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Women's Education
I have pointed out form time to time that there is no justification for men to deprive women or to deny them equal rights on the ground of their illiteracy; but education is essential for enabling women to uphold these natural rights, to improve them and to spread them; again the true knowledge of self and to spread them; again, the true knowledge of self is unattainable by the millions we are without such education.
Man and women are of equal rank but they are not identical. They are a peerless pair being supplementary to one another, each helpless the other, so that without the one the existence of the other can not be conceived, and therefore it follows as a necessary corollary from these facts that anything that will impair the status of either of them will involve the equal ruin of them both. In framing any scheme of women’s education this cardinal truth must be constantly kept in mind. Man is supreme in the outwards activities of a married pair and, therefore. It is in the fitness of things that he should have life is entirely the sphere of women and, therefore, in domestic affairs, in the upbringing and education of children, women ought to have mere knowledge. Not that knowledge should be divided in to watertight compartments, to that some branches of knowledge should close any one; but unless courses of instruction are based on a discriminating appreciation of these basic principles, the fullest life of man and women cannot be developed.
I have come to the conclusion that in the ordinary course of our lives neither our men nor our women need necessarily have any knowledge of English. True, English is necessary for making a living and for active association in our political movements. I do not believe in women working for a living or undertaking commercial enterprises. The few women who may require or desire to have English education can very easily have their way by joining the schools for men. To introduce English education in schools meant for women could only lead to prolongation of our helplessness. I have often read and heard people saying that the rich treasures of English literature should be opened alike to mean and women. I submit in all humility that there is some misapprehension in assuming such an attitude. No one intends to close these treasures against women while keeping them open for men.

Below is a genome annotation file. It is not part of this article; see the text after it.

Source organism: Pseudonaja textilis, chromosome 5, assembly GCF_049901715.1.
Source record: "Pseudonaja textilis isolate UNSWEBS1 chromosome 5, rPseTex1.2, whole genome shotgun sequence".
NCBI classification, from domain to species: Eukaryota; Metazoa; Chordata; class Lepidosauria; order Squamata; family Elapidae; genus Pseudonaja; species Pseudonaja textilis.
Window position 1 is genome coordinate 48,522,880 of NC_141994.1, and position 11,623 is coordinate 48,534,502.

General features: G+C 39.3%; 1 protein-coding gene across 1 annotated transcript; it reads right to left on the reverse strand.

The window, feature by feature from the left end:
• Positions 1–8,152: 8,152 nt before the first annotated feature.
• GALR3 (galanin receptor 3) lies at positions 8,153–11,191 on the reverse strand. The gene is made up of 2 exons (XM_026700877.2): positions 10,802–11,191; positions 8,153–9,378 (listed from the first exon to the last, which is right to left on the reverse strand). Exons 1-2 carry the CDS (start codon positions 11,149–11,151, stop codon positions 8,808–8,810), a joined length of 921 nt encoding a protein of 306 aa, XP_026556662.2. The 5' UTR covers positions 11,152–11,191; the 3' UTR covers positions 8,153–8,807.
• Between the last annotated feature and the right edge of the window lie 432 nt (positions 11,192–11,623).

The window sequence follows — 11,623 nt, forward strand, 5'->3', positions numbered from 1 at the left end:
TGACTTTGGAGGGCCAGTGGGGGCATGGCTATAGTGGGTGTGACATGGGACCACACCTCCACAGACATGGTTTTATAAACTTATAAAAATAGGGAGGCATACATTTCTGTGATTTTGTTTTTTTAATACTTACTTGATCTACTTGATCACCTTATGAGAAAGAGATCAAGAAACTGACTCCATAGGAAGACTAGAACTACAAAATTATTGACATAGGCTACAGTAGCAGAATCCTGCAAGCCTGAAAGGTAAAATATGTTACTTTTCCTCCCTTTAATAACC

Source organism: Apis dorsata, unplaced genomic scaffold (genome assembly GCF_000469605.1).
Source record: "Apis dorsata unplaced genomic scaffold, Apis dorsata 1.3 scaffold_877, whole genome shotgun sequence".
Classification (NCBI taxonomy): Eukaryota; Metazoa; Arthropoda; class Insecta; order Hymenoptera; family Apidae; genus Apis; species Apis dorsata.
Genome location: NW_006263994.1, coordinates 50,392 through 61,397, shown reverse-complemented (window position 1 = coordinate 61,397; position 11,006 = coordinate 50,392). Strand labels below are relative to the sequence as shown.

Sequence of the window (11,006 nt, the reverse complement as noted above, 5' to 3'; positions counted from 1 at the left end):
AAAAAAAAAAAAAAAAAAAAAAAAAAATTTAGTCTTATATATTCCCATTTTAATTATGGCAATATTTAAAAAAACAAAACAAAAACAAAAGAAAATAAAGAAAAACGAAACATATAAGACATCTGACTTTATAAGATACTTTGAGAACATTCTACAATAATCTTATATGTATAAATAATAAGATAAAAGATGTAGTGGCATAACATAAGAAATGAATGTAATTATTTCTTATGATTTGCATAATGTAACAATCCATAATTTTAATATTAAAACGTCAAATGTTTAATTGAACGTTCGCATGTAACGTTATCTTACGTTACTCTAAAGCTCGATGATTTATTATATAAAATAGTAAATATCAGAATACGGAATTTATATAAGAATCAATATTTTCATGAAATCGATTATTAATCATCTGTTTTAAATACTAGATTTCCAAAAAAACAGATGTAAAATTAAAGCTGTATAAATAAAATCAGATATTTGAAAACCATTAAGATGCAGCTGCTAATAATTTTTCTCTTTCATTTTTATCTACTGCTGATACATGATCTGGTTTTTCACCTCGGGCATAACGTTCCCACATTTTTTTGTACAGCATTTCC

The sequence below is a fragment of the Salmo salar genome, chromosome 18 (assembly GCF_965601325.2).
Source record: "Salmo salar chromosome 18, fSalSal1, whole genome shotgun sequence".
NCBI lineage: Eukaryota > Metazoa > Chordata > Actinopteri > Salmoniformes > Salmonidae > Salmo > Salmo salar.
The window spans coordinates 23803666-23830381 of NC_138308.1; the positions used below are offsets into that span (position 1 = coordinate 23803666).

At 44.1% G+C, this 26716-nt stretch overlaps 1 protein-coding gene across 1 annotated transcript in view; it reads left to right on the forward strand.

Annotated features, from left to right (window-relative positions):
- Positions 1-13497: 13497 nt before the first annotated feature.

There is non earth to prevent you from studying the literature of the world if you have literary tastes. But when course of education have been framed with the needs of a particular society in view, you cannot supply the requirement of the few who have cultivated a literary taste. In asking our men and women to spend less time in the study of English than they are doing now, my object is not to deprive them of the pleasure which they are likely to derive from it, but I hold that the same please can be obtained at less cost and  trouble if we follow a more natural method. The world is full of many a gem of priceless beauty, but then these gems are not all of English setting. Other languages can well boast of production of similar excellence; all these should be made available for our common people and that can only be done if our learned men will undertake to translate them for us in our own language.
Speeches and Writings of Mahatma Gandhi. pp. 426-8

I believe in the proper education of women. But I do believe that women will not make her contribution to the world by mimicking or running a race with man. She can run the race, but she will not rise to the great heights she is capable of by mimicking man. She has to be complement of man.
Harijan, 27-2-‘37

I cannot definitely state as yet whether it will be successful or not. It does not seem to have succeeded in the West. I tried it myself years ago when I even made boys and girls sleep in the same verandah with no partition between them, Mrs. Gandhi and myself sharing the verandah with them. I must say it brought undesirable results.
...Co-education is still in its experiment stage and we cannot definitely say one way or the other as to its results. I think we should begin with the family first. There boy and girls should grow together freely and naturally. The co-education will come of itself.
Amrita Bazar patrika, 12-1-‘35

If you keep co-education in your school, but not in your training- schools, the children will think there is something wrong some where. I should allow my children to run the risk. We shall have to rid ourselves one day of this sex mentality. We should not seek for examples from the West. Even in training- School, if the teachers are intelligent, pure and filled with the spirit of Nai Talim, There is no danger. Supposing if some accidents do take place, we should not be frightened by them. They would take place anywhere. Although I speak boldly, I am not unaware of the attendant risk.
Harijan, 9-11-'47